Affordability and green space top Temple community’s concerns for future
“Keeping Temple affordable” and “Adding more green space” topped the list of ideas explored on Visualize Temple, the social platform that came alive over the summer thanks to thousands of suggestions and comments from Temple students, staff and alumni about their wishes and dreams for the Temple of 2023. The online community, which launched in May, will wind down this fall.
The site, along with Town Hall meetings, is helping to inform the master plan for Temple for the next 10 years. Details on the plan are expected in early 2014 and will cover all major areas of the university: academics, housing, athletics, student recreation and the health system.
The ideas on Visualize Temple came in response to a series of questions posed to participants — a new one every couple of weeks. “What is your vision for Temple in the next ten years?” drew the most engagement with 23,480 views and 9,051 interactions. Questions about commuting to Temple and what is missing from Temple have also drawn a lot of interest.
The engagement and creativity of the participants in Visualize Temple have blown away university officials. Online, there have been more than 6,000 visitors, 2,274 participants, 103,060 page views, 695 comments and 335 ideas. Meanwhile, a Town Hall meeting for the Temple community in June drew several hundred people to Mitten Hall with every corner of the university represented, including Temple Harrisburg. This month, Town Hall meetings are scheduled with students and alumni.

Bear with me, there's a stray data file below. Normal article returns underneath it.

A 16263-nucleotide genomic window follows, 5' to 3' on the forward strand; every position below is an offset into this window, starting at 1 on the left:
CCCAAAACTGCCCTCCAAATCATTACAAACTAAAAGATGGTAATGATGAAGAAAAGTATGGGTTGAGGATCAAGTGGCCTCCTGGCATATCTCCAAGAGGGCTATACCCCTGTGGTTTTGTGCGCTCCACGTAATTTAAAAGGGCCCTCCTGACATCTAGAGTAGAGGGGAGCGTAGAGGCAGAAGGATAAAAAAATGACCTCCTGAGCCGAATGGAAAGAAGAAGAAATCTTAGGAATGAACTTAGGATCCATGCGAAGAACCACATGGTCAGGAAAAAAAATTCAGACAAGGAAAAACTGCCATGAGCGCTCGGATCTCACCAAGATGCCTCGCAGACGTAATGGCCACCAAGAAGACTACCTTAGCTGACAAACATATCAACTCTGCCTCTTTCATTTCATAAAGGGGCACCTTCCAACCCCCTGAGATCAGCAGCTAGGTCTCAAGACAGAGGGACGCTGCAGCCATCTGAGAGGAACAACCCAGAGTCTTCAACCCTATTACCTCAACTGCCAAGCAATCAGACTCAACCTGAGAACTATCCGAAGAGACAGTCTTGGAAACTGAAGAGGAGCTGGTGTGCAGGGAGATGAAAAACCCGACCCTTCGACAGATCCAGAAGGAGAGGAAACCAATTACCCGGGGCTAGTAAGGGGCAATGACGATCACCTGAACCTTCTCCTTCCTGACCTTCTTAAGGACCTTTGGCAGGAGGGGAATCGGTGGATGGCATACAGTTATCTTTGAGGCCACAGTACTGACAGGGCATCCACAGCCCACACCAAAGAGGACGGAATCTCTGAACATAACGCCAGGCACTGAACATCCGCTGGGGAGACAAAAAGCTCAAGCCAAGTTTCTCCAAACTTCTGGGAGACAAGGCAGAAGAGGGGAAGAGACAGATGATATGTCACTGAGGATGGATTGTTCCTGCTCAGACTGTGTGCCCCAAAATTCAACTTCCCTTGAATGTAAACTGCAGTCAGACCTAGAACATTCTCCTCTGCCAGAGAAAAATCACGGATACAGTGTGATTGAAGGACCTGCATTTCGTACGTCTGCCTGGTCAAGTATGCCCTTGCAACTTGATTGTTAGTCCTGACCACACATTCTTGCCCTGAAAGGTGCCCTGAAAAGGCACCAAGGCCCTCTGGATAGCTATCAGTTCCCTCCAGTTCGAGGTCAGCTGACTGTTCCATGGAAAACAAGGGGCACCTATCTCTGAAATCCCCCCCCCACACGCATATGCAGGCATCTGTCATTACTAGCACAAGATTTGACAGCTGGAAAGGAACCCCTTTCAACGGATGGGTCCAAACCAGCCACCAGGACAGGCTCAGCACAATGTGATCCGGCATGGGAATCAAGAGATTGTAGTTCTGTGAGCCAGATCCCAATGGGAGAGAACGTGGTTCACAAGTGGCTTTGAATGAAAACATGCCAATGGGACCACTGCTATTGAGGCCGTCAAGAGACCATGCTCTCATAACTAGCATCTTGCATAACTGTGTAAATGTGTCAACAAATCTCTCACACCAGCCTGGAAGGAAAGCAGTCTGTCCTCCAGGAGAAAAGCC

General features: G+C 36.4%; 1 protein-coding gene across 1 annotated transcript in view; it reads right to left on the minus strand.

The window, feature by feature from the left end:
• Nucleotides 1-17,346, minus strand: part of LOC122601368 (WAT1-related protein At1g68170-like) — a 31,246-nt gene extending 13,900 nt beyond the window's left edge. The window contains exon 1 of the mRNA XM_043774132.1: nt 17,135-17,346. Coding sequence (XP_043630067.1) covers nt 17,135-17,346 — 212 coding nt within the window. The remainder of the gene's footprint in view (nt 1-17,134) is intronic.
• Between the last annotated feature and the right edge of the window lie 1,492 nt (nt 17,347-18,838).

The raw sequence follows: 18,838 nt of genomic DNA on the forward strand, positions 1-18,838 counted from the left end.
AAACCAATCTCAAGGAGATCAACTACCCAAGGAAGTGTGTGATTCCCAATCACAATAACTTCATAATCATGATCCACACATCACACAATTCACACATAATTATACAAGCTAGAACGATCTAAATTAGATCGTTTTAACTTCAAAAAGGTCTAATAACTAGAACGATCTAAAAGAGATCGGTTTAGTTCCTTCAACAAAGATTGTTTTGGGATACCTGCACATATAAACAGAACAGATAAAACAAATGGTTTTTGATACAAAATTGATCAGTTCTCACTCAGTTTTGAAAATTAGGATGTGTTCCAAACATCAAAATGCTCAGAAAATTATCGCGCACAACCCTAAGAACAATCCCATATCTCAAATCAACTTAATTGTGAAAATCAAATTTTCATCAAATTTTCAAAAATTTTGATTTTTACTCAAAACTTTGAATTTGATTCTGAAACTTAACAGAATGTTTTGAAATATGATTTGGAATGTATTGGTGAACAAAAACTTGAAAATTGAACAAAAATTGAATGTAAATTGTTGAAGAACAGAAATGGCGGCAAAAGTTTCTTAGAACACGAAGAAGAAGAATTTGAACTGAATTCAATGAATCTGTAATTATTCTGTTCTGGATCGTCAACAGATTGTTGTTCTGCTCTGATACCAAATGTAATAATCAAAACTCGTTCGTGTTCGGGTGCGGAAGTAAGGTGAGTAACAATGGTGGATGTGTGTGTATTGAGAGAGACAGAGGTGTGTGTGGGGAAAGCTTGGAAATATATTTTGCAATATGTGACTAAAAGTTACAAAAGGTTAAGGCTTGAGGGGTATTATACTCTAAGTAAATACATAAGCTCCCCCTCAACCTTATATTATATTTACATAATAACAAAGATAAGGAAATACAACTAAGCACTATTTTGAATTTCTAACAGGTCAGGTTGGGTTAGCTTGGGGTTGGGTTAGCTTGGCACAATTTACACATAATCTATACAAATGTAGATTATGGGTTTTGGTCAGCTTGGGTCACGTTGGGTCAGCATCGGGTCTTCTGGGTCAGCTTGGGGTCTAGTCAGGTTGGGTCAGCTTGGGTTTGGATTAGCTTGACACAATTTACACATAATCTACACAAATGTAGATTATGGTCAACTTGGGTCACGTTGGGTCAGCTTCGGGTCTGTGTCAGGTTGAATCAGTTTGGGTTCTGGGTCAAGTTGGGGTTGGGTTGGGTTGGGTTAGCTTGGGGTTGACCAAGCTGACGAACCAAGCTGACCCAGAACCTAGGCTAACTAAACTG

“We are seeing really good, creative ideas,” said Jim Creedon, senior vice president for construction, facilities, and operations. “Things that make you say, ‘Maybe we ought to look at this and consider it as a possibility.’ Things we really hadn’t thought about or maybe thought were impossible.”
The nature of the community — respectful, thoughtful and invested — grew organically and has also been impressive, said Kathleen Grady, director of sustainability.
“People are having an informed dialogue on the site, offering innovative ideas but also coming up with realistic parameters for those ideas,” said Grady. “One student, for example, suggested building a bridge across Broad Street. Another responded, very respectfully, by asking how that would affect traffic and entrances to the campus.”
The bridge suggestion came from Ivery Boston III, a senior community and regional planning major, who thinks it would lead to greater connectedness with the community. He has been one of the most engaged students in the Visualize Temple community, proposing more than two dozen ideas and generating hundreds of comments.
He says he’s like a lot of the students and others who took part in Visualize Temple. “I’m very interested in the future of Temple. Even though I’ll be leaving soon, I feel like I have a stake in what happens here,” he said.
Temple officials, including president Neil T. Theobald, also have been a big part of the online community. President Theobald has participated in conversations about campus safety, biking at Temple, affordability and improving student services.
“This input is helpful in demonstrating that we need to strengthen our campus services to assure a commitment to outstanding support and "customer service" for our students. Thank you for your candor,” he commented in response to feedback on advising and financial aid.
Visualize Temple is the first time the university so fully engaged its community in planning for the future.
“We’re going to come out of this with something that people are going to be very excited about,” said Creedon. “I think people will be very comfortable and impressed with the direction the university will be going in.”